When Marriott International Inc. spun off a new real estate investment company to buy hotels, so many investors wanted in on the deal that the year-old company, DiamondRock Hospitality Co., sold $292 million worth of stock in May instead of the $172 million it had first offered.
When David Gladstone decided to add a third member to his family of firms that invest in small businesses, investors inundated him with $230 million -- even though Gladstone Investment Corp. had yet to make a single deal when it went public in June.
But when Liberty Media Corp. spun off its stake in Discovery Communications Inc., the Silver Spring creator of more than a dozen cable TV channels, investors yawned and watched the stock drift down after it began trading three weeks ago.
All spinoffs are not created equal.
Usually buying stock in the newly minted offspring of an existing business is a better bet than investing in the initial public offering of a start-up. Academic research shows stocks of spinoffs generally outperform other new issues.
The reason: Spinoffs have a track record, a proven business strategy and often even profits. None of those are necessary to sell an initial public offering -- though investors these days are more demanding than they were a few years ago when the IPO market was red hot.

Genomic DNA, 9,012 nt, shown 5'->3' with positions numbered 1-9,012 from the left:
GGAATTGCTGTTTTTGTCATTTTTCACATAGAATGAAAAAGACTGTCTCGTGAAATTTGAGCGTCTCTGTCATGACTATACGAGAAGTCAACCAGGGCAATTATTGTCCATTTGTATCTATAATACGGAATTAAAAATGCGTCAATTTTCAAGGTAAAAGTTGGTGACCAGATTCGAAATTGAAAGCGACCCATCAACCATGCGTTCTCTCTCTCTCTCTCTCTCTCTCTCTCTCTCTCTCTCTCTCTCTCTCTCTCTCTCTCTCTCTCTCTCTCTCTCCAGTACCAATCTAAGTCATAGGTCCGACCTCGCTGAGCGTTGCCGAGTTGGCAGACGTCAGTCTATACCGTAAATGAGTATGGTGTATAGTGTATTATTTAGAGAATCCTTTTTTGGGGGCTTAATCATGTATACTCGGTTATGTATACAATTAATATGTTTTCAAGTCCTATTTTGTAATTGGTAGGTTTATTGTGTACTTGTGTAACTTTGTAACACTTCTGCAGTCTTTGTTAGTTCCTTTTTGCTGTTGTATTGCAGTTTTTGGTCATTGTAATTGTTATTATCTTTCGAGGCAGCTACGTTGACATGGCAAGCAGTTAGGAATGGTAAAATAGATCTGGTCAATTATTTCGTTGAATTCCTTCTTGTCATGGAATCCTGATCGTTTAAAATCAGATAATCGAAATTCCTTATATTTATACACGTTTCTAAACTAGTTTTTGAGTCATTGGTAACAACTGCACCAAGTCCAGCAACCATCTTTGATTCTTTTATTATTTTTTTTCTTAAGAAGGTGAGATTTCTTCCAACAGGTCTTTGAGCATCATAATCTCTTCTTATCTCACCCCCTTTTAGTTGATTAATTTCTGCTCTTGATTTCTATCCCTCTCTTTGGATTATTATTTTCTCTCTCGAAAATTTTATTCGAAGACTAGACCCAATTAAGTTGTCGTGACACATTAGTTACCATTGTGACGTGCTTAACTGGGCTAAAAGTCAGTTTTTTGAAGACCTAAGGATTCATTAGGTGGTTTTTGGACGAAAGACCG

Spinoffs often have another advantage -- the new venture is freed from the corporate confines of its parent. The offspring operation can be more entrepreneurial, more nimble, than it was as a division of a bigger company.
There's no better example of that than Trex Co. in Winchester, which makes plastic composite deck boards under a process developed by what is now Exxon Mobil Corp. The decking business was never going to be more than a blip on the balance sheet of the world's largest oil company, so the venture was spun off to its managers. Trex has grown to become the dominate player in its business, which probably wouldn't have happened under the Exxon Mobil umbrella. Even if it had, Trex profits wouldn't have made a bit of difference to anybody investing in Exxon Mobil.
Entrepreneurial freedom -- or lack of it -- is an important reason the market is showing so little interest in the stock of Discovery Holding Co., parent of Discovery Communications.
Before last month's spinoff, Discovery was owned by three mega media companies -- Liberty Media Corp., Cox Communications Inc. and Advance/Newhouse Communications Inc. It became publicly traded when Liberty Media spun off its 50 percent stake in the venture to its shareholders.